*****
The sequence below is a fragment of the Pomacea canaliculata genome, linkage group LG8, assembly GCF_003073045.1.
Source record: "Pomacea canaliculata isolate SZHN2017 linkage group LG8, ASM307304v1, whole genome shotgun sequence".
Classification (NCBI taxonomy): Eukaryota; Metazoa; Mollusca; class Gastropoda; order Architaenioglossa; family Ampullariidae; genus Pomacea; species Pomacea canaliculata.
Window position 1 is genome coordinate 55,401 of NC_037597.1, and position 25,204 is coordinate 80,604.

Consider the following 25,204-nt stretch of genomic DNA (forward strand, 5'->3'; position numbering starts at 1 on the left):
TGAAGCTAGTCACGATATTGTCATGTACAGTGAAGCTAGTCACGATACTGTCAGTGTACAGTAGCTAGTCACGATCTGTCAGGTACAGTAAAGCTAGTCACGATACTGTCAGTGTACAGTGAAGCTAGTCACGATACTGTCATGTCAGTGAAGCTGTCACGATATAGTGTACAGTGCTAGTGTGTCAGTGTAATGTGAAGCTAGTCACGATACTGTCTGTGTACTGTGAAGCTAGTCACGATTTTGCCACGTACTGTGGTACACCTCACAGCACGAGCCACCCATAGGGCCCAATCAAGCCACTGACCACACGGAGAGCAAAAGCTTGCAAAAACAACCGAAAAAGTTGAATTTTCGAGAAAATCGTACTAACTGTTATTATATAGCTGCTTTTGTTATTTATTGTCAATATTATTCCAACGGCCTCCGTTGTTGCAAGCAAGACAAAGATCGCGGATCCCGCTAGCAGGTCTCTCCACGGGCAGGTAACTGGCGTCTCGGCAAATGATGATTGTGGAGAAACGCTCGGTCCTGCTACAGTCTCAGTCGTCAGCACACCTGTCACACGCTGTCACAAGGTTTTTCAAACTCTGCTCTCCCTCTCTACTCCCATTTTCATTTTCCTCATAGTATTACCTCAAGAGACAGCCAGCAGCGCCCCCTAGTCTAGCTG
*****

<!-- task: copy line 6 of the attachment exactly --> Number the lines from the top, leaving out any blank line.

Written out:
TGAAGCTAGTCACGATATTGTCATGTACAGTGAAGCTAGTCACGATACTGTCAGTGTACAGTAGCTAGTCACGATCTGTCAGGTACAGTAAAGCTAGTCACGATACTGTCAGTGTACAGTGAAGCTAGTCACGATACTGTCATGTCAGTGAAGCTGTCACGATATAGTGTACAGTGCTAGTGTGTCAGTGTAATGTGAAGCTAGTCACGATACTGTCTGTGTACTGTGAAGCTAGTCACGATTTTGCCACGTACTGTGGTACACCTCACAGCACGAGCCACCCATAGGGCCCAATCAAGCCACTGACCACACGGAGAGCAAAAGCTTGCAAAAACAACCGAAAAAGTTGAATTTTCGAGAAAATCGTACTAACTGTTATTATATAGCTGCTTTTGTTATTTATTGTCAATATTATTCCAACGGCCTCCGTTGTTGCAAGCAAGACAAAGATCGCGGATCCCGCTAGCAGGTCTCTCCACGGGCAGGTAACTGGCGTCTCGGCAAATGATGATTGTGGAGAAACGCTCGGTCCTGCTACAGTCTCAGTCGTCAGCACACCTGTCACACGCTGTCACAAGGTTTTTCAAACTCTGCTCTCCCTCTCTACTCCCATTTTCATTTTCCTCATAGTATTACCTCAAGAGACAGCCAGCAGCGCCCCCTAGTCTAGCTG